Image_1_Duration of Weed Presence Influences the Recovery of Photosynthetic Efficiency and Yield in Common Bean (Phaseolus vulgaris L.).TIFF (579.17 kB)
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Image_1_Duration of Weed Presence Influences the Recovery of Photosynthetic Efficiency and Yield in Common Bean (Phaseolus vulgaris L.).TIFF

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posted on 02.12.2020, 04:04 by Andrew G. McKenzie-Gopsill, Sasan Amirsadeghi, Sherry Fillmore, Clarence J. Swanton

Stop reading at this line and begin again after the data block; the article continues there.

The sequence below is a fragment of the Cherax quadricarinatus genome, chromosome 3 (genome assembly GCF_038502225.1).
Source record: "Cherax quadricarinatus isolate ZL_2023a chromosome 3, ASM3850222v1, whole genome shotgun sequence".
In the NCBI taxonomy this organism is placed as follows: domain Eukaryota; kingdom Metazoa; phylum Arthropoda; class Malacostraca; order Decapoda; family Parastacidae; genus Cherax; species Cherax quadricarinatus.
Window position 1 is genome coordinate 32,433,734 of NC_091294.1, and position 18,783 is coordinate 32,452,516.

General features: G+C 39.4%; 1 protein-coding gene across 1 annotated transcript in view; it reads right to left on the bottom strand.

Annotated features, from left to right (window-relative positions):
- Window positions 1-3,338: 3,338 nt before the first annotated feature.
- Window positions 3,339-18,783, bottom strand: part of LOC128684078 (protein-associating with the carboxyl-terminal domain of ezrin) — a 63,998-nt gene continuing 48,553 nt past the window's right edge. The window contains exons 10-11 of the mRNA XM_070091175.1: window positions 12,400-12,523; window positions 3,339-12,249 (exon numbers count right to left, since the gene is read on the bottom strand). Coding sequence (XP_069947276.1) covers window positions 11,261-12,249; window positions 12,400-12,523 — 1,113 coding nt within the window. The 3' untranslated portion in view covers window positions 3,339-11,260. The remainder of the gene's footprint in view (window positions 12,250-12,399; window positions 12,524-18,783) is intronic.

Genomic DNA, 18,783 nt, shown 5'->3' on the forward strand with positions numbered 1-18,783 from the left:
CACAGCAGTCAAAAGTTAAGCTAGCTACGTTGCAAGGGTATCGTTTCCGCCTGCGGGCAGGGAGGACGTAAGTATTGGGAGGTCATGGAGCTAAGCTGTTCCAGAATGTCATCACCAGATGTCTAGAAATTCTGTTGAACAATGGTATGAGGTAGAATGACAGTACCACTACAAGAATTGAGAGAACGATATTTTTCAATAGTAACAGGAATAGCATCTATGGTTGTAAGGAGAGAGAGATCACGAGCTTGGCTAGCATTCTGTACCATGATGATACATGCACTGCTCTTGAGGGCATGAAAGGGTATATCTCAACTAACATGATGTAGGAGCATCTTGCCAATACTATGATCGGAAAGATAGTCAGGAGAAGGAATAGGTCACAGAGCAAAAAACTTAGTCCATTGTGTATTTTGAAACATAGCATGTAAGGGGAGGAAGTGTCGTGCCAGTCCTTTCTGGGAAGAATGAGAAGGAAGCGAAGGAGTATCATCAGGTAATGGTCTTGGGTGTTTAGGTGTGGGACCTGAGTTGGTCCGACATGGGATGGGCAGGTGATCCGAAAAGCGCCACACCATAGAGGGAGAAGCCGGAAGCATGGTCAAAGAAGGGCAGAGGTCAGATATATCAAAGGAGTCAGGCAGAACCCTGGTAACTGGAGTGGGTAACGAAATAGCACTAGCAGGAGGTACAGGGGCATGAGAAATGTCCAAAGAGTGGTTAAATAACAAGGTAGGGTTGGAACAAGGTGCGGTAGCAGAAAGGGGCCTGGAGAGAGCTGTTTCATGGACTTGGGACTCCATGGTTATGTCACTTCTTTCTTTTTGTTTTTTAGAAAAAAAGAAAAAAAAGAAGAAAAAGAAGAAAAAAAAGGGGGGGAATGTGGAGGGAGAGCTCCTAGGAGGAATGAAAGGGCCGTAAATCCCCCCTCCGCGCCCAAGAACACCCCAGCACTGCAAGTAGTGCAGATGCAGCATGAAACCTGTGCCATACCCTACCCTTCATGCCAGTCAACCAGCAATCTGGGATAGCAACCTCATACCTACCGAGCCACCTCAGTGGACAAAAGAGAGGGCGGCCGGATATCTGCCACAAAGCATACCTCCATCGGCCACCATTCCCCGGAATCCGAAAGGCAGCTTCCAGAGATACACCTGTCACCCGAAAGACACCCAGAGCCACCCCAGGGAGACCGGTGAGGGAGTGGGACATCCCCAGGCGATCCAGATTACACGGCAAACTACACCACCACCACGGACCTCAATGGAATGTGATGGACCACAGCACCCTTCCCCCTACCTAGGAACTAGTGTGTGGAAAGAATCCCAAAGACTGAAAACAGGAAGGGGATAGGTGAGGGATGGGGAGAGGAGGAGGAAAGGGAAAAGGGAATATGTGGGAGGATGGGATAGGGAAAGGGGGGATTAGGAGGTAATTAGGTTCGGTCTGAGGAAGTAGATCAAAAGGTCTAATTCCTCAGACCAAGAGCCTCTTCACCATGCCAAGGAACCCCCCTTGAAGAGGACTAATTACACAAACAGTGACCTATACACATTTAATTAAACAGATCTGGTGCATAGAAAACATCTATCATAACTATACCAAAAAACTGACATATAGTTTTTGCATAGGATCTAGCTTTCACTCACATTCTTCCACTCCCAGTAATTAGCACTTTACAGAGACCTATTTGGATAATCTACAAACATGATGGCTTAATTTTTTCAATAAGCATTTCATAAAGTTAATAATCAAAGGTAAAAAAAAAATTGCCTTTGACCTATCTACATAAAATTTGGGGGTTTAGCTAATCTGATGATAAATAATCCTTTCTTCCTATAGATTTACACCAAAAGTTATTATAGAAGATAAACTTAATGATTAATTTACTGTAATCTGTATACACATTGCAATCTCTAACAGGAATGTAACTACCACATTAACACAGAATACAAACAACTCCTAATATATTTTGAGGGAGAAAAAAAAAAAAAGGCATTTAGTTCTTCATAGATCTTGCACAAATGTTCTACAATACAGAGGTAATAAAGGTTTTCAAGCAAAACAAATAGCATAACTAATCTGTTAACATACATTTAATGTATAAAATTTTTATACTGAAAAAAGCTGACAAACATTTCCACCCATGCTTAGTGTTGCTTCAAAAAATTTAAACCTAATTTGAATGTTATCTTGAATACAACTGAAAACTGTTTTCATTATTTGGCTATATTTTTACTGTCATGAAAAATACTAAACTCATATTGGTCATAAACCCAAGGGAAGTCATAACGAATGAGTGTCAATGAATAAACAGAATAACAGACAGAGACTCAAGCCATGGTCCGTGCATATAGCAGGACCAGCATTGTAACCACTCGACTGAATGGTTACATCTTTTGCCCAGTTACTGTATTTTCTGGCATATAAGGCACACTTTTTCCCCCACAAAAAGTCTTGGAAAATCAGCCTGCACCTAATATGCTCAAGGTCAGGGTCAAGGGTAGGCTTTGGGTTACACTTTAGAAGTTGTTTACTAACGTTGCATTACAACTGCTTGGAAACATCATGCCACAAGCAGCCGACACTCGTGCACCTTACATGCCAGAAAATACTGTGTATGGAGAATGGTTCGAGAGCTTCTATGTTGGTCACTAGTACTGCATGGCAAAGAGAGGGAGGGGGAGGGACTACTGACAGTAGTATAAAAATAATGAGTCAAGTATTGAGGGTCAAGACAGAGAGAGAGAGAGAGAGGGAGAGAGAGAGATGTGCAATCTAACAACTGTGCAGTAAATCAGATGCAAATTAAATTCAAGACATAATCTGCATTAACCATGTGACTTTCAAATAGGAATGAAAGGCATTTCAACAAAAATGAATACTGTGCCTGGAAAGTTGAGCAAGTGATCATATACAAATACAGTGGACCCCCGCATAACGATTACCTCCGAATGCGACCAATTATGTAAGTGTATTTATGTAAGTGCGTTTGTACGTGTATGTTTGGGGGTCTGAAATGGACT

Photosynthetic responses of common bean (Phaseolus vulgaris L.) to increasing durations of weed-free and weedy environments were investigated using a critical period for weed control study under field conditions. The presence of weeds induced the shade avoidance response and was accompanied by a reduced red to far-red ratio (R/Fr) of reflected light supporting previous assertions it is an important signal regulating crop-weed interactions. Despite increases in stomatal conductance and leaf intercellular [CO2] with increasing duration of weed presence, CO2 assimilation and photosynthetic efficiency continually declined. This coincided with reduced Calvin cycle capacity suggesting induction of biochemical rather than stomatal limitations on photosynthesis. Weed removal prior to reproductive stages resulted in maintenance of high photosynthetic capacity. When weed presence extended to reproductive stages and beyond the critical period for weed control, however, CO2 assimilation and photosynthetic efficiency never recovered. Yield was highly correlated with photosynthetic efficiency and in a similar manner, declined with increasing durations of weed presence through reduced seeds per plant. We conclude that the lasting consequence of weed competition is impairment of photosynthesis, which may provide an important mechanism to explain yield loss.

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